Energy security is at the top of the agenda for Caribbean leaders and it has been for some time.
With an average cost of electricity four times higher than in rich nations such as the United States, high energy costs are not only a daily hardship for Caribbean people but also one of the key bottlenecks for unleashing economic growth and prosperity in the region.
While the recent drop in oil prices is relieving some of the pressure, it also represents an opportunity to look into strategies for increasing energy security in the region. This means investing in clean energy, and saving energy through more efficient production and consumption.
To help achieve this transformation, Caribbean leaders and leading energy partners agreed to pursue a joint regional framework for energy development at the Caribbean Energy Security Summit this week in Washington, DC.
Most small Caribbean countries, particularly the Eastern Caribbean States, depend almost entirely on petroleum to supply their electricity needs—with oil and gas expenditures taking between seven to 20 percent of a country’s GDP.
The region has achieved nearly universal electrification and almost all households are connected to the grid, with the exception of Haiti. After the devastating earthquake that hit Haiti’s capital city of Port-au-Prince five years ago, the availability and reliability of modern energy services remains crucial to the recovery and sustainable development of the country, where only 28 percent of the population has regular access to electricity.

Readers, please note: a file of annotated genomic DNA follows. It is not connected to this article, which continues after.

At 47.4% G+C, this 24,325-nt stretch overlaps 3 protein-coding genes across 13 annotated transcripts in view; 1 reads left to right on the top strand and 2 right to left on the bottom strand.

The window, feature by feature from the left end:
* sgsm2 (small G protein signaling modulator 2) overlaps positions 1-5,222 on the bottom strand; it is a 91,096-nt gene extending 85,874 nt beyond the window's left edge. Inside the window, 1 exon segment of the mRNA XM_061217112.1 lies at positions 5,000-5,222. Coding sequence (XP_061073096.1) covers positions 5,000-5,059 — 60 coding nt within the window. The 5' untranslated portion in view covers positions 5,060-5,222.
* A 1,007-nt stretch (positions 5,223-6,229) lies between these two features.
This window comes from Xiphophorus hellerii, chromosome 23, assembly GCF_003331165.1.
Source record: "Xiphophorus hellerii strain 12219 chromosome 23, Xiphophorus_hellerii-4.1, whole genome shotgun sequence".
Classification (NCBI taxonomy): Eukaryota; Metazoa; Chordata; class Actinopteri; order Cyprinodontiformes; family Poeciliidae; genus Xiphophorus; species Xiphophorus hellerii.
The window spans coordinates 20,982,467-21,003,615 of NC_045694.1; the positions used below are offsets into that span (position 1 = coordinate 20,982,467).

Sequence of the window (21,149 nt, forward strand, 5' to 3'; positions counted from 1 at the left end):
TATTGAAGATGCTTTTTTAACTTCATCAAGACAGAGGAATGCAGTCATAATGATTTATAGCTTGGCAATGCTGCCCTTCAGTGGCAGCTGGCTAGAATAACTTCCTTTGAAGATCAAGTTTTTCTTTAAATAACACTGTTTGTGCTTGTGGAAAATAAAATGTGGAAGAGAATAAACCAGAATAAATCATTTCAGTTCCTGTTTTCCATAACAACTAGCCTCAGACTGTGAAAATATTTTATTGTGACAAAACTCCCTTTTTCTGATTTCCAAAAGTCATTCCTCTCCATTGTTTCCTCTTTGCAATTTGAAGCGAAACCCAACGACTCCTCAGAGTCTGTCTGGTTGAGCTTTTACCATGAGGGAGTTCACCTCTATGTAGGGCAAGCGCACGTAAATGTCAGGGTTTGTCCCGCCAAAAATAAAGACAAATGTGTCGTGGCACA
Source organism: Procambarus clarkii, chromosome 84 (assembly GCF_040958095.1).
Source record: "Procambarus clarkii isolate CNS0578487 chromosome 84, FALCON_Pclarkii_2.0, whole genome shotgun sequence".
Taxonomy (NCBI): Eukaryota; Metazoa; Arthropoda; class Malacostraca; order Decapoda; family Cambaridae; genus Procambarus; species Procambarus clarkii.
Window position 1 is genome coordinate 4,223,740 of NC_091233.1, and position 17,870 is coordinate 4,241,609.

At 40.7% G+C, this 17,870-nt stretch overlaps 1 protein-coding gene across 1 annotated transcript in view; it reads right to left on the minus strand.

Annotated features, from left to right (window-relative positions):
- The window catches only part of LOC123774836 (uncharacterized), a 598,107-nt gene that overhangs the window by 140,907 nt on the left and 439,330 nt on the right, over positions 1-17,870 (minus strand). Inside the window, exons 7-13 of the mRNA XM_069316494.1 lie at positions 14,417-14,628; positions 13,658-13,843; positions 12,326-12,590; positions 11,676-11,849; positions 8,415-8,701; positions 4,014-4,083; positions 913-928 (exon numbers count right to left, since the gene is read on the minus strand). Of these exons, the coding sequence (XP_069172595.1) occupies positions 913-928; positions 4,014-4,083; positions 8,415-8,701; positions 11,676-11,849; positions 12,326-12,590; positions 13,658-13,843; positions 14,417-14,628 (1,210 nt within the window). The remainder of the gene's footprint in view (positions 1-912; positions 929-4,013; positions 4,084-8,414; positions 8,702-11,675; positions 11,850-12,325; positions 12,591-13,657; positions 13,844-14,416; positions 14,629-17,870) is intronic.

When walking in the streets of Port-au-Prince or Basseterre in St. Kitts and Nevis, you can now see that many of the street lights are solar. The Caribbean region has a diverse and large renewable energy potential, including not only solar, but also wind, geothermal, biomass and marine energy. While solar and wind are intermittent, they can be used in combination with renewable geothermal power or clean natural gas power.
A recent World Bank study showed that seven Eastern Caribbean countries have potential for geothermal energy generation, which would help reduce costs for their oil-dependent electricity sector. On the island of Guadeloupe, the La Bouillante power station is already generating 15MW by means of geothermal energy. Exploratory drilling and preparatory work is happening in Dominica, Grenada, Montserrat, St. Lucia, St. Kitts and Nevis, and St. Vincent and the Grenadines.
Yet oil and gas-based electricity generation will continue to dominate for some time. Another priority agreed by Caribbean governments during the Summit is to reduce inefficiencies in their energy systems by saving energy and reducing waste. What this means is modernizing electricity distribution companies and grid systems, but also on the consumer side making buildings more energy efficient and replacing old equipment and appliances, using for instance high efficient air conditioners and LED light bulbs.
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